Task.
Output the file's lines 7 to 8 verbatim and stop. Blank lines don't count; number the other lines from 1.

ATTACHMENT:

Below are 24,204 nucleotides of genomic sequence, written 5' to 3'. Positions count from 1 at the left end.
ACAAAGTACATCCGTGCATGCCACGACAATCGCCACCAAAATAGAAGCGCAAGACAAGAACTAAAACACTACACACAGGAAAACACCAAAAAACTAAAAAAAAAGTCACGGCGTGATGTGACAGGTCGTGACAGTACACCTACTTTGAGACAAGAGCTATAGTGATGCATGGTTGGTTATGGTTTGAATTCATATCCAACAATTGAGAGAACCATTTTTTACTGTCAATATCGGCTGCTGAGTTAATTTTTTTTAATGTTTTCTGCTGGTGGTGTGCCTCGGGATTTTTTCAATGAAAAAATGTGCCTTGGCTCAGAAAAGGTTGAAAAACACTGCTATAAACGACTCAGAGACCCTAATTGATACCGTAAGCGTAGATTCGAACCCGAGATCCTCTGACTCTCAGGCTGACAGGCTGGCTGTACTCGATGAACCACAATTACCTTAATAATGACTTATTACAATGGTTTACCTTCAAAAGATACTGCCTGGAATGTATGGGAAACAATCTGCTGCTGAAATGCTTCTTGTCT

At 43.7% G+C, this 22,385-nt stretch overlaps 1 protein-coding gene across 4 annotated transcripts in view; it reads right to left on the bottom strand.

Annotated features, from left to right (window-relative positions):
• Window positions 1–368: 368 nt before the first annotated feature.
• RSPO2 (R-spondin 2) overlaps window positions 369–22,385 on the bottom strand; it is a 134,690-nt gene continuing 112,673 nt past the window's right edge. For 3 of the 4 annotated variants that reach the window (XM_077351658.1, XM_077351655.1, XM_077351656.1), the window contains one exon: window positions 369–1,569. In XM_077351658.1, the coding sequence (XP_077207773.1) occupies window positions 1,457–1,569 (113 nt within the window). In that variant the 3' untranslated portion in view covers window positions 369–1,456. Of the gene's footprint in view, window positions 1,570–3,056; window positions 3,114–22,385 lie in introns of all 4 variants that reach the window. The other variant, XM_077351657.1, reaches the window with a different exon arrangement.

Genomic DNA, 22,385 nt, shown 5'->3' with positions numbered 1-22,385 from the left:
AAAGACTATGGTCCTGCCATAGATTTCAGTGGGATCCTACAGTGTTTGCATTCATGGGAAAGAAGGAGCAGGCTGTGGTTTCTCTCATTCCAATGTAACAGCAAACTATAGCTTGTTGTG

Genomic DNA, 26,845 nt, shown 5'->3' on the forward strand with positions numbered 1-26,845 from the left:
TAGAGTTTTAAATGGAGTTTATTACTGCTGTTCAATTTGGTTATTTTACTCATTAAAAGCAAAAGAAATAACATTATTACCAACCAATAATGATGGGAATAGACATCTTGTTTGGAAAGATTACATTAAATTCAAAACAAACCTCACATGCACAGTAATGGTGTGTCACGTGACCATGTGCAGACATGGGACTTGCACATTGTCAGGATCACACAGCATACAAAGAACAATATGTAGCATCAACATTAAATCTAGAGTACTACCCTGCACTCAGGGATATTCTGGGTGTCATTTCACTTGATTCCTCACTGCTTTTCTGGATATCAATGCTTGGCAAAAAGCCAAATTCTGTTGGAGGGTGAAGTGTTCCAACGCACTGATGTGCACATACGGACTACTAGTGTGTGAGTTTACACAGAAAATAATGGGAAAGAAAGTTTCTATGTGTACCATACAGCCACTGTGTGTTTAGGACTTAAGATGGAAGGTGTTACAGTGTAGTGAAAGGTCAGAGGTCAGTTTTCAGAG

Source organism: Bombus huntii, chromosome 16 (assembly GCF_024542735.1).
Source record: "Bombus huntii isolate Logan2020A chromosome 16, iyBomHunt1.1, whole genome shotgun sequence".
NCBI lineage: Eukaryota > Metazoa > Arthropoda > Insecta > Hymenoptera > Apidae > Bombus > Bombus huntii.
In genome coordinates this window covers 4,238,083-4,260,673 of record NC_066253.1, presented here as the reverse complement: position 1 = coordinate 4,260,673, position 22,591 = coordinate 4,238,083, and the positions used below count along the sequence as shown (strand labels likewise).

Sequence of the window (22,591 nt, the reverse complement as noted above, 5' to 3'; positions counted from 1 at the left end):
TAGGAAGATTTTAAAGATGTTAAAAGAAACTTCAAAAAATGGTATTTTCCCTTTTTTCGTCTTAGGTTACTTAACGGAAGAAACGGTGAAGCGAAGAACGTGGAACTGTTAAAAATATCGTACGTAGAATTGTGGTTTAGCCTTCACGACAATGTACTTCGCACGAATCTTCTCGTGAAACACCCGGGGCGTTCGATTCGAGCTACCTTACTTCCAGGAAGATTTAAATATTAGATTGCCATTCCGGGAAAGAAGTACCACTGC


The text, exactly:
Genomic DNA, 22,385 nt, shown 5'->3' with positions numbered 1-22,385 from the left:
AAAGACTATGGTCCTGCCATAGATTTCAGTGGGATCCTACAGTGTTTGCATTCATGGGAAAGAAGGAGCAGGCTGTGGTTTCTCTCATTCCAATGTAACAGCAAACTATAGCTTGTTGTG